As you can see, there's a bit of a mismatch between the experience required for mastering the concepts of Class and Method with that needed to grasp the concept of the variable. The former case treats the student as someone with a little programming experience and the latter as someone who has never seen code before.

Anyway, what you actually have to do is

save a line of input from stdin to a variable, print on a single line, and finally print the value of your variable on a second line

and you are presented with what the expected outcome should be.

Although the relevant tutorial is in Java, there is nothing stopping you from completing the challenge by opting for one of the many supported languages, ranging from Ada(!) through C++ and to Whitespace!

For the full list of the supported languages and their companion libraries that come installed with, check the Environment and Samples page.

Of course it goes without saying that with the exception of the few exercises (e.g. Maths) that make use of those libraries, you are solely relying on the core language capabilities.

Choosing Perl for example, loads the following template:

# get a line of input from stdin and save it to our variable
my $
inputString =<STDIN>
# Your first line of output goes here 

print "Hello, World.\n";
# Write the second line of output

The student has to amend this to produce the expected output, which in this case just requires the addition of :
print  $inputString;

This is trivial but it doesn't remain that easy for long as you progress further through the days, but the notion remains the same in that you are presented with a pre-made template which you have to tweak to reach a specified goal.

When "Run code" is clicked, a 'bot' runs and evaluates your code, spitting out any syntax errors found and checking whether it provided the expected result or not. After you get the go ahead, you have to press the "Submit" button, although you can still make changes and submit it again.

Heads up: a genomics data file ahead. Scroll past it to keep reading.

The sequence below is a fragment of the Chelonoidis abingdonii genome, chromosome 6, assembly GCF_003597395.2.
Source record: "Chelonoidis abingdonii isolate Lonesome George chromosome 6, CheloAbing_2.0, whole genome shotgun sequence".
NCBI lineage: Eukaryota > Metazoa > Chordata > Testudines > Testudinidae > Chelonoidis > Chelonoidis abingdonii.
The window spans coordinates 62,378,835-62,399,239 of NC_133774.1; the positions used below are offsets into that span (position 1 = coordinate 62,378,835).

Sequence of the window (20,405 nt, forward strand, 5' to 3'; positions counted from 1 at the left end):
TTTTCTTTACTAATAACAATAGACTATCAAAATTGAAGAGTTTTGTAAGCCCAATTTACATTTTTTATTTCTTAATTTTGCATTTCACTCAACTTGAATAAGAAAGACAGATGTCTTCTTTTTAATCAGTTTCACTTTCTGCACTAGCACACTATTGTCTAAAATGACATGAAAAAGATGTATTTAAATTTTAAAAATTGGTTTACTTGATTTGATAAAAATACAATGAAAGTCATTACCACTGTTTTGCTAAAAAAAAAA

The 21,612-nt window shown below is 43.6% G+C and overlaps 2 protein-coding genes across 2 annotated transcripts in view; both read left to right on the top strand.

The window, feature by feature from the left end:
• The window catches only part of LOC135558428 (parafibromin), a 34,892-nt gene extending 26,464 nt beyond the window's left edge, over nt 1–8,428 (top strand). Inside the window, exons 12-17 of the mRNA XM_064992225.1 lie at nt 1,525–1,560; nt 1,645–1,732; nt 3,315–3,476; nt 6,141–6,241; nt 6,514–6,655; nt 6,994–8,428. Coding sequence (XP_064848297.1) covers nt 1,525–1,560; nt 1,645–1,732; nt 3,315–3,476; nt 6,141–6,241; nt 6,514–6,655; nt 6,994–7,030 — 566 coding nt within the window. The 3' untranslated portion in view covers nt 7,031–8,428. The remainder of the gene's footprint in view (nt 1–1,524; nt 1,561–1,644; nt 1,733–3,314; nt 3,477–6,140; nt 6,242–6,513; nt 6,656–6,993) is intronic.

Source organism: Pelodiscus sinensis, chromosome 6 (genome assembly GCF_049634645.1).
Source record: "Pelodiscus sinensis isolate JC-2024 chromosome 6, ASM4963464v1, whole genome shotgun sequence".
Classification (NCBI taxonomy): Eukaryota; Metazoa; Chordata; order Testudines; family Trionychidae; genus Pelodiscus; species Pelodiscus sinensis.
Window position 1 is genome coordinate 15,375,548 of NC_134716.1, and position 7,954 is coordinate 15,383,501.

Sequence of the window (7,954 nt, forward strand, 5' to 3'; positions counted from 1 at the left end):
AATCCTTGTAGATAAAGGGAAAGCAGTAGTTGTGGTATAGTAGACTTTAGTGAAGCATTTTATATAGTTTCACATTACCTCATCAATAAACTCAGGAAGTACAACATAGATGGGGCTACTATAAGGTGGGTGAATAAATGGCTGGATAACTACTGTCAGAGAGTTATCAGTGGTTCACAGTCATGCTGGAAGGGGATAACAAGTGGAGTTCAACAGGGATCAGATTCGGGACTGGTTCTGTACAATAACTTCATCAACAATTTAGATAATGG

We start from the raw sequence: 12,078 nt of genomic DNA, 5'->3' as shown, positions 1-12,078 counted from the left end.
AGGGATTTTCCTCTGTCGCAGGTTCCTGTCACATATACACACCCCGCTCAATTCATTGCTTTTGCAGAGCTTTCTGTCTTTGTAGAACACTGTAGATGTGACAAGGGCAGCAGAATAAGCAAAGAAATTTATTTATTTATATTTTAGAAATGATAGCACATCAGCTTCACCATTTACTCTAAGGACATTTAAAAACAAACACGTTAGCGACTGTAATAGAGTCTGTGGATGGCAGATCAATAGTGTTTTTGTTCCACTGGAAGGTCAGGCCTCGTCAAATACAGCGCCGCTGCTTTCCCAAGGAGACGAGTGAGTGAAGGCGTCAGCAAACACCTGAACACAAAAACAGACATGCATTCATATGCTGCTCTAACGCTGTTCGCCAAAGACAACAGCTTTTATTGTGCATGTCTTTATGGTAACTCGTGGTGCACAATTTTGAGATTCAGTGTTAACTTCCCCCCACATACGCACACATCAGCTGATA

And here is where the gamification part steps in. As soon as a challenge is completed you get awarded with points and start to climb the rankings in the League. How far you will get depends on the ranking algorithm's inner workings, which takes  many parameters into account (see Scoring) for assigning you a position.

Rankings aside, the Leaderboard also hosts the other player's solutions, so that you can compare yours to  theirs. You can also check what the solution would look like in another language, just like reading a Rosetta stone.

In this case the player in the number 1 spot came up with the following :


#include <cmath>
#include <cstdio>
#include <vector>
#include <iostream>
#include <algorithm>
using namespace std;

int main() {
   string inputString; // declare a variable to hold our input
   getline(cin, inputString); // get a line of input from cin and save it to our variable
   // Your first line of output goes here
   cout << "Hello, World." << endl;
   cout << inputString << endl;
   // Write the second line of output

   return 0;


The 30 Days stream seems to be a good option for beginners, but if you are familiar with the basics of programming it's preferable to start with the Warmup Challenges of the Algorithms domain to get the hang of the platform.


hackerrank warmup

Last Updated ( Wednesday, 07 December 2016 )